Thursday, September 13, 2012


   This great idea was found at www.shelterness.com .  Has that old retro look to it.  Very cool!

Those of us who love room plants probably already has plenty of different pots with them. Halloween is coming and it’s probably a good idea to decorate one of them or a new one in the manner that shows how you do like this holiday. Happy Pumpkin Pot is the project that you can done by yourself and it would make you happy every time you see it.

Here are materials you’ll need:
  • Acrylic paints of different colors
  • #1 liner brush
  • ½” flat brush
  • #4 round brush
  • 1¼” foam spouncer
  • 2 25mm wiggly eyes
  • Glue
  • Clay pot of your choice

The process of painting is quite easy, but if you need instructions, go to Plaid for them.


   This recipe was found at www.thegalleygourmet.net .   Give them a try, maybe even with some apple cider or one of your hot chocolate recipes.....Better yet, try them with graham crackers and chocolate.

Pumpkin Pie Marshmallows


The weather here has been just beautiful lately. Crisp, cool and perfect! So perfect, it was time to roll out the fire pit and make some s'mores. Being so close to Thanksgiving, I thought I would put a spin on the traditional s'more. I searched and quickly came across a pumpkin marshmallow recipe. It was very similar to my vanilla one, but had the addition of pumpkin puree, spices, and orange food coloring. I changed the spices according to my own taste and left out the food coloring because I wanted them to look natural-- not neon. Paired with my homemade graham crackers and some white chocolate (and a little spread of caramel I had in the fridge)-- yum! Move over pumpkin pie. I think we have a new tradition after our Thanksgiving meal!

Do not be intimidated by making your own marshmallows. They are fairly simple, but you do need a candy thermometer and a stand mixer. In the pumpkin marshmallow recipe, I found that dusting them with cornstarch in addition to powdered sugar is essential due to the extra moisture from the pumpkin puree. And once you make your own marshmallows you'll understand why it's worth it. They are far superior in taste and texture than the ones at the store.

Pumpkin Marshmallows
about 30 marshmallow squares


3 packages unflavored gelatin
1 cup cold water, divided
1 1/2 cup granulated sugar
1 cup light corn syrup
1/2 cup unsweetened pumpkin puree
1 tablespoon pure vanilla extract
1 teaspoon ground cinnamon
1/2 teaspoon ground ginger
1/8 teaspoon ground cloves
1/4 cup powdered sugar
1/4 cup cornstarch


Combine the powdered sugar and cornstarch in a small bowl. Line the bottom of a 9x13-inch non metal baking pan with parchment paper, spray lightly with non-stick spray and dust with 1/3 of the sugar/starch mixture. Set the pan aside and reserve the remaining sugar/starch mixture.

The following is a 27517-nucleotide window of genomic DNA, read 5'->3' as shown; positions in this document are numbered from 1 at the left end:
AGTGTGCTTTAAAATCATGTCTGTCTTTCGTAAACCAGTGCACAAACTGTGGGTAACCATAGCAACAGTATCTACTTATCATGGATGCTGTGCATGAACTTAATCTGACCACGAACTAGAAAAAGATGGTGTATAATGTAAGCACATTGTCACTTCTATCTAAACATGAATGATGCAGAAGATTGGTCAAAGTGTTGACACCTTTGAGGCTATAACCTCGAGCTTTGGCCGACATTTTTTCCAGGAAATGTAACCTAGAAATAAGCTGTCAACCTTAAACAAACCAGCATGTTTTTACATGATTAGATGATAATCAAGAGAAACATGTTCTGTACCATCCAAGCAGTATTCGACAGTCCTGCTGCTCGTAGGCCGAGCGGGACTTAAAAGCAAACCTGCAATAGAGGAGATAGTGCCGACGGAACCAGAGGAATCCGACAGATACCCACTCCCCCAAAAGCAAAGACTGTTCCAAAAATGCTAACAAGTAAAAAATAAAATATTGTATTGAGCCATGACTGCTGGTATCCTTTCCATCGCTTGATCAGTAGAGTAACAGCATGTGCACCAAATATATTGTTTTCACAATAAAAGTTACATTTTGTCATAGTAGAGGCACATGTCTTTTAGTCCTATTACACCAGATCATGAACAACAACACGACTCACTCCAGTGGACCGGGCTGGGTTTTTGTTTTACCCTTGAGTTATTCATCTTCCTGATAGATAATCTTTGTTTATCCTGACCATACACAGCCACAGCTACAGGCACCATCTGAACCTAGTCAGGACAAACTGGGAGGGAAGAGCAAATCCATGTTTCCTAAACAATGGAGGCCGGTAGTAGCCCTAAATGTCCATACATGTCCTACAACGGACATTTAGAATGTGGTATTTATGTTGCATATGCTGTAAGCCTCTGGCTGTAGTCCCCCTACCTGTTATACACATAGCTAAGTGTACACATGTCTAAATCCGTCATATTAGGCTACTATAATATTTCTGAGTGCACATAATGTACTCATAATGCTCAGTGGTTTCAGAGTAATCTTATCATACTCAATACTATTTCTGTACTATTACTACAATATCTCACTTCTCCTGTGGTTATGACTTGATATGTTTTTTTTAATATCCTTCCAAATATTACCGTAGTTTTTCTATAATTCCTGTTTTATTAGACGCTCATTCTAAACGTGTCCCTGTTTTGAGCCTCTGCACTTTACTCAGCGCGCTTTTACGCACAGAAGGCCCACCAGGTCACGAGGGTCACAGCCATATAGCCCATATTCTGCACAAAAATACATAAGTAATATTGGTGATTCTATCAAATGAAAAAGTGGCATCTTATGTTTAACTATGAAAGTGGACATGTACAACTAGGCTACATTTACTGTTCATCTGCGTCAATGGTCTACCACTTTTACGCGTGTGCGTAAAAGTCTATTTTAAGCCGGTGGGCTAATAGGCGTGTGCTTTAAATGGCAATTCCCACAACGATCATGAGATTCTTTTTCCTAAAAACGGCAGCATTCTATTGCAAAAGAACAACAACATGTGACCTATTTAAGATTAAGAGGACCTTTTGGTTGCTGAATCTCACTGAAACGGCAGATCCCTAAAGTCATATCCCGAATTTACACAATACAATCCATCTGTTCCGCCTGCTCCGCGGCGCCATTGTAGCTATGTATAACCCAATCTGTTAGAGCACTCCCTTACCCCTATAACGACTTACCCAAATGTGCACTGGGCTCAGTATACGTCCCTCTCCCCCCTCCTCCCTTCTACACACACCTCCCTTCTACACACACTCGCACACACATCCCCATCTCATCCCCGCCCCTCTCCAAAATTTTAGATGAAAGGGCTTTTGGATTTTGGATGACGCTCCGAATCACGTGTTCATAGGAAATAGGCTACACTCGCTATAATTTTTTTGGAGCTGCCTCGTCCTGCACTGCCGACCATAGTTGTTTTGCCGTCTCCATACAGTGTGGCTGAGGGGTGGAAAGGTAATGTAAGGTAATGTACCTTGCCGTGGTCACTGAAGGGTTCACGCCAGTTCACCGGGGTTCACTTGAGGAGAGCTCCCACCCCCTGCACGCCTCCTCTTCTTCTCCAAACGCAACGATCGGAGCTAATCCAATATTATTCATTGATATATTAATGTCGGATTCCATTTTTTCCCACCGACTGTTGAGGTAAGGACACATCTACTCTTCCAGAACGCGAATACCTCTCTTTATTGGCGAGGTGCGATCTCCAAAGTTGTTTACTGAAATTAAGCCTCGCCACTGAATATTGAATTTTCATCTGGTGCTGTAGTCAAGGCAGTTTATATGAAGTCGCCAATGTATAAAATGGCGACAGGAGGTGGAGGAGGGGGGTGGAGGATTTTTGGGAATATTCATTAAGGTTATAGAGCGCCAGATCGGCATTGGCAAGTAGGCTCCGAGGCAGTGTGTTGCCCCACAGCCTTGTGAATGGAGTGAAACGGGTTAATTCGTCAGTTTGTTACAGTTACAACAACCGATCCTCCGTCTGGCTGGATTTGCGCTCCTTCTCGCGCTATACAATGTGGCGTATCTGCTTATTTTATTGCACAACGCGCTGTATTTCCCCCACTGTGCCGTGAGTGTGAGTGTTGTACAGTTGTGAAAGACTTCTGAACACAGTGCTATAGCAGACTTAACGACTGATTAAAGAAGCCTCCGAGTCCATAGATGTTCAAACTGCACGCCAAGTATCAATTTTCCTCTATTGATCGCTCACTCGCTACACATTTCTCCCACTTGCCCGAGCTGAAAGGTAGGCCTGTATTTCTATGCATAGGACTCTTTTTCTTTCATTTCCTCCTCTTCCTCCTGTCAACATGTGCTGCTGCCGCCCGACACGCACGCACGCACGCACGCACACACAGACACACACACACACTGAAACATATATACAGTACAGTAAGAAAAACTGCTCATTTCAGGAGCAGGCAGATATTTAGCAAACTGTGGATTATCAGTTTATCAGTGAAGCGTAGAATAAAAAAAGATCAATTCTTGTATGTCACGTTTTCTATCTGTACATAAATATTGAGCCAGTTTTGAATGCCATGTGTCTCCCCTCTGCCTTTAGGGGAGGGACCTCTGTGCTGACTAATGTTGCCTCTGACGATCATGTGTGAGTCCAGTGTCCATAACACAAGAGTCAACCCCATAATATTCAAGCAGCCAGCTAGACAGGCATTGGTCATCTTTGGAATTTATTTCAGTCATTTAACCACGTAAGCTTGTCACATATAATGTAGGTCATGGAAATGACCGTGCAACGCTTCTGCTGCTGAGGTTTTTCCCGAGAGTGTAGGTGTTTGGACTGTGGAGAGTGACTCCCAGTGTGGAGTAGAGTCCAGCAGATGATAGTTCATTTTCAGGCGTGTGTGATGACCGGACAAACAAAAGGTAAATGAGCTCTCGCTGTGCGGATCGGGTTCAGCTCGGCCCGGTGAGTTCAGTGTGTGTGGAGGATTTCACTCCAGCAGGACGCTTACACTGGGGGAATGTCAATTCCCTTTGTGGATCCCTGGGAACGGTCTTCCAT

Place 1/2 cup of the cold water in the bowl of a stand mixer fitted with the whisk attachment. Sprinkle the gelatin on top and stir to distribute. Let the gelatin dissolve for at least 5 minutes.

Place the reaming 1/2 cup water, the corn syrup, and the granulated sugar in a medium saucepan over medium heat. Stir to dissolve the sugar. Increase the heat to medium-high and insert a candy thermometer. Allow the mixture to cook without stirring until it reaches 240 degrees on the thermometer, about 8 minutes. Immediately remove from the heat.

Turn the mixer on low and carefully pour in the hot syrup. Once all the syrup is added, turn the mixer to high and whip for 12- 15 minutes or until it is stiff and shiny.

While the marshmallow is whipping, combine the pumpkin puree with the spices and vanilla. When the marshmallow is ready fold in the pumpkin mixture and stir until well-mixed and there are no visible pumpkin streaks remaining.

Pour the mixture into the prepared pan and smooth the top. Dust with 1/3 of the sugar/starch mixture and let is sit uncovered for at least 8 hours preferably overnight.

Turn the marshmallows onto the cutting board and cut into 1 1/2-inch squares using a pizza wheel. Dust the sides with the remaining sugar/starch mixture. Store in a container with the lid slightly ajar for up to 3 days. Enjoy!

Homemade Graham Crackers
yields 48 crackers

1/2 cup all-purpose flour
1 3/4 cups whole-wheat flour
1/2 cup sugar
1 teaspoon baking powder
1/2 teaspoon baking soda
1/2 teaspoon salt
1/4 teaspoon ground cinnamon
1/2 cup cold butter, cut into 1/2 inch cubes
2 tablespoons honey
2 tablespoon molasses
1/4 cup cold water
1 teaspoon vanilla extract